Although Abigail Kohn was raised in a liberal Jewish background, it would be hard to reduce her to a cultural stereotype after reading Shooters: Myths and Realities of America's Gun Culture. The book followed from her UCSF dissertation in anthropology, Shooters: The Moral World of Gun Enthusiasts. In May 2001 she posted an article for Reason Magazine: Their Aim Is True - Taking stock of America's real gun culture, and in May 2005 she participated in a Reason Debate: Straight Shooting on Gun Control.

Her book was published in December 2005, but I only ran across it because some folks were touting More Guns, Less Crime. Based on the Amazon reviews I had a feeling I already knew what Lott's book was going to say, and Shooters was one of their alternate suggestions. I disregarded the peach schnapps jokes that were running through my head and sent for a copy.

Kohn sought to define what owning guns means to American gun owners. Any city would have had quirks, but I have to admit that San Francisco seemed like an outlier of a place for a study of American gun culture. I'm relatively new to guns myself, but in MD and PA I know a lot of guys that hunt and frequent gun ranges, and even some that shoot paintball. But I had no idea that Cowboy Action Shooting and SASS even existed - and I've never met anyone that calls himself, or herself, a shooter. But America is a big place, and she started near her campus at U Cal SF.

As I come away from the book, I feel that I learned some interesting history and was exposed to many new ideas, which reflects well on the book. But I also feel that the book was actually less balanced than the dispassionate anthropological tone would indicate. Kohn immersed herself in gun culture - and liked it.
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3 of 5 people found the following review helpful By Illuminaughty on March 16, 2010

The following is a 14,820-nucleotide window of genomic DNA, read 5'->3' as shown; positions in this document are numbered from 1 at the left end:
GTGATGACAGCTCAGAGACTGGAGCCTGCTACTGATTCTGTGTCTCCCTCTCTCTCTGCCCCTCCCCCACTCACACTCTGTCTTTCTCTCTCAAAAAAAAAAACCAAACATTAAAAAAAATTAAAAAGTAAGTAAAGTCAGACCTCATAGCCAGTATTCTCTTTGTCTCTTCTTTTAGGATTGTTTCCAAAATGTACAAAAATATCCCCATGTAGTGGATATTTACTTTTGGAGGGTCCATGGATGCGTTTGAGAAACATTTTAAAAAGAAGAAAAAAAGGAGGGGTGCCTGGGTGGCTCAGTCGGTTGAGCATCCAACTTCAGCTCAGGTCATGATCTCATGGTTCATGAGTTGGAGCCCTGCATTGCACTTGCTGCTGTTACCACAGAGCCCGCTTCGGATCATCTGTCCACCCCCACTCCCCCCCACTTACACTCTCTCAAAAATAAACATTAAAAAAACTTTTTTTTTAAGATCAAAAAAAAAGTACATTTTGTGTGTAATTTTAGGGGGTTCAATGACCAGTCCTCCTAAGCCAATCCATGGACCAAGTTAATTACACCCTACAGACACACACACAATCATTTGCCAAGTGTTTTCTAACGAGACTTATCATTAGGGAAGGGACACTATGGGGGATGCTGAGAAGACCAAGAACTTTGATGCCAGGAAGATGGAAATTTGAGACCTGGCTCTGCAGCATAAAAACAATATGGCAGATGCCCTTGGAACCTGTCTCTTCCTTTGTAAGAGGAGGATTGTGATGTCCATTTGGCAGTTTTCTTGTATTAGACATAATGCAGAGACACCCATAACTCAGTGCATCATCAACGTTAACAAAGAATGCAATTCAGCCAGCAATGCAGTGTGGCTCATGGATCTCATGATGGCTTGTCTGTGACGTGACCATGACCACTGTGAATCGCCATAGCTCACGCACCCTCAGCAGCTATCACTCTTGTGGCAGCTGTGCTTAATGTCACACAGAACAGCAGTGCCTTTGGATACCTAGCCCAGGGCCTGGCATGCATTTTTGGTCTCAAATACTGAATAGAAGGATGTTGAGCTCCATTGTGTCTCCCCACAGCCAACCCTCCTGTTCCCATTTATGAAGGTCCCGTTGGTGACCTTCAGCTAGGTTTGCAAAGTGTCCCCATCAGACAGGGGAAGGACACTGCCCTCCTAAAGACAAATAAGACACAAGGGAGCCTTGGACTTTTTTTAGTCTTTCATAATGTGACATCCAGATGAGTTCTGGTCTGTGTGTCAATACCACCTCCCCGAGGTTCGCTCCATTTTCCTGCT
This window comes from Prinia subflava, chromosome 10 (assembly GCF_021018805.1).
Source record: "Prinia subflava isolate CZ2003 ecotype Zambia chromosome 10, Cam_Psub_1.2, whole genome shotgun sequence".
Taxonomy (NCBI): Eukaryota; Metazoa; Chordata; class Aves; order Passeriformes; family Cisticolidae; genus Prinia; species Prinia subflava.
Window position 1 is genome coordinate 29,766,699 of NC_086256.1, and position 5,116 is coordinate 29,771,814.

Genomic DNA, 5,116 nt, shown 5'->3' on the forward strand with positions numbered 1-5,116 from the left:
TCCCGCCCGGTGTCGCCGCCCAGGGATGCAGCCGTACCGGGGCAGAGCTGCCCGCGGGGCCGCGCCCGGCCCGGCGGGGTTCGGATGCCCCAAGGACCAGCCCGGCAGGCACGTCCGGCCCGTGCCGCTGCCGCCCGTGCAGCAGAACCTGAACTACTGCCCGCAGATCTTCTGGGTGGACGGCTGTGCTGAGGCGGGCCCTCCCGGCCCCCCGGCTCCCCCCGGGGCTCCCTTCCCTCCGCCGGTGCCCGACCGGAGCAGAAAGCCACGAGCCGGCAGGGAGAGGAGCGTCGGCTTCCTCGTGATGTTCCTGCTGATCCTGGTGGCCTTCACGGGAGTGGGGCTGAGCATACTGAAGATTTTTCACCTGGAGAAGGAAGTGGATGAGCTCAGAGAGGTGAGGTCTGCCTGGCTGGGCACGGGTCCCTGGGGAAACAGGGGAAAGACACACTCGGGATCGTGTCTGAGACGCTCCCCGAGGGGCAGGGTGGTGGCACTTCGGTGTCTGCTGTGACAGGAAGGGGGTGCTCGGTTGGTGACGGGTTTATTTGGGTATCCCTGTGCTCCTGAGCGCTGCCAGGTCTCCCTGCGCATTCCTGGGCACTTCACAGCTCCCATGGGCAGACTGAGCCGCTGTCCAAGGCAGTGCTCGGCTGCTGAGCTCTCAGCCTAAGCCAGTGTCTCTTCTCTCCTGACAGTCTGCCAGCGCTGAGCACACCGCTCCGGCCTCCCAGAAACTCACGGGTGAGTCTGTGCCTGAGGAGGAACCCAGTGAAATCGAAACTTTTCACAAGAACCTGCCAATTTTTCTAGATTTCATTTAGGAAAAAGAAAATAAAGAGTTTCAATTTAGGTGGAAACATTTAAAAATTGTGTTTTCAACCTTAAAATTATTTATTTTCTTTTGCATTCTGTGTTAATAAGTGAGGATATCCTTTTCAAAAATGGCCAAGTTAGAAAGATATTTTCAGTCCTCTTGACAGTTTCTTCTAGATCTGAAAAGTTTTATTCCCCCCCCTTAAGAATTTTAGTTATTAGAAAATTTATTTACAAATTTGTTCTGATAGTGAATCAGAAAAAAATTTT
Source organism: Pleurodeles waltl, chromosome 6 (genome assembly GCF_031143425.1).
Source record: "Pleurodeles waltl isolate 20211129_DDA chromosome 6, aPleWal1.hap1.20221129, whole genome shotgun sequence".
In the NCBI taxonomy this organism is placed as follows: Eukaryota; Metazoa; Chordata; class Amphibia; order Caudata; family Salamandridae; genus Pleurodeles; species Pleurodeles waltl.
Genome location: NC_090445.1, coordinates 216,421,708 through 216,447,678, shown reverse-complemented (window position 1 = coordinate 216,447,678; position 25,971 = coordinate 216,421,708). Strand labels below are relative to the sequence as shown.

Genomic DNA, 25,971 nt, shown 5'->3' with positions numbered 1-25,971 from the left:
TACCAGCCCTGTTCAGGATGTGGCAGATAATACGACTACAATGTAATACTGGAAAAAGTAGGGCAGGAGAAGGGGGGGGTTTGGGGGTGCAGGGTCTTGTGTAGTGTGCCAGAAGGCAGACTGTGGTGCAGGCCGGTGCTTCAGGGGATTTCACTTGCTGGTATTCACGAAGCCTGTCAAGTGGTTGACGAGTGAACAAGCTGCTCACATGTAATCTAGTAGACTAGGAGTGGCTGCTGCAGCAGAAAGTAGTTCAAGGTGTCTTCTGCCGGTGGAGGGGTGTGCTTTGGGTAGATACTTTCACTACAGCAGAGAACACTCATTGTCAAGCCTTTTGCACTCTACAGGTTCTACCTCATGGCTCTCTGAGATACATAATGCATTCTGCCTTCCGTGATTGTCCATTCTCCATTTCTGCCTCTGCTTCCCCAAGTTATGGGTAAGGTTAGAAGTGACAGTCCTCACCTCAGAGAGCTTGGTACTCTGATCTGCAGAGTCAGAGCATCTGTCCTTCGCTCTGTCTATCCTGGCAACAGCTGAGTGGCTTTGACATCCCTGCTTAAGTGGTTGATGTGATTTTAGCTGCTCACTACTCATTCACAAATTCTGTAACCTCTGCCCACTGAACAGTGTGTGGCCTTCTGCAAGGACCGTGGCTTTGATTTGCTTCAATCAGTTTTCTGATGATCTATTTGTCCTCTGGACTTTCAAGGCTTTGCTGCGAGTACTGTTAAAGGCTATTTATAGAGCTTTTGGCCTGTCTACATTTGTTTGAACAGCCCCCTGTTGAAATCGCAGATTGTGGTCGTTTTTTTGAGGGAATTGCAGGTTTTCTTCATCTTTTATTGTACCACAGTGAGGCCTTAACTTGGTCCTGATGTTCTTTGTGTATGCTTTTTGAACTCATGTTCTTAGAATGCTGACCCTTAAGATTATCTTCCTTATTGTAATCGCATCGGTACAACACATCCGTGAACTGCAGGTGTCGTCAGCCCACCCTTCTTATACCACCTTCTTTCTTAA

Format: Paperback
This book is a scholarly piece of academia that's well thought out and well cited. Overall, the book has a strong message with clear thoughts and examples. Even the pro-gun control parts are well in line with most pro-gun ideology.

The only thing I strongly disagree with is the ending, which calls for the criminalization of private gun transfers in lieu of "professional transfers" for a "nominal fee." Clearly Abagail has never encountered the gun dealers that charge fifty to a hundred dollars for the BS NICS paperwork. And if the paperwork is mandatory, you can bet prices will rise. Just look at class 3/ NFA items transfers. The CHEAPEST I've paid is 50 dollars per. But I digress.

Good book, it's nice for a liberal to see the light as I myself am neither liberal nor conservative but parts of both. I often say education of an issue will show the true nature of it, and this book will educate people who're presumably not into guns such as gun-debate-illiterate liberals and give them an objective view of the entire subject. For gun owners, it will offer a reasonable argument towards sensible gun control (yes, I can't believe I said it either), sensible gun control being things like felons and children not owning guns, and straw purchasers being sent to jail, basically things that are already illegal. Her conclusion is also a good one, though I disagree with the private transfers part strongly.

For that to come close to working, there'd have to be no central NICS check-in for "professional" transfers. I'm sorry, but you just don't know where the information your NICS check goes to. Tin Foil hat off.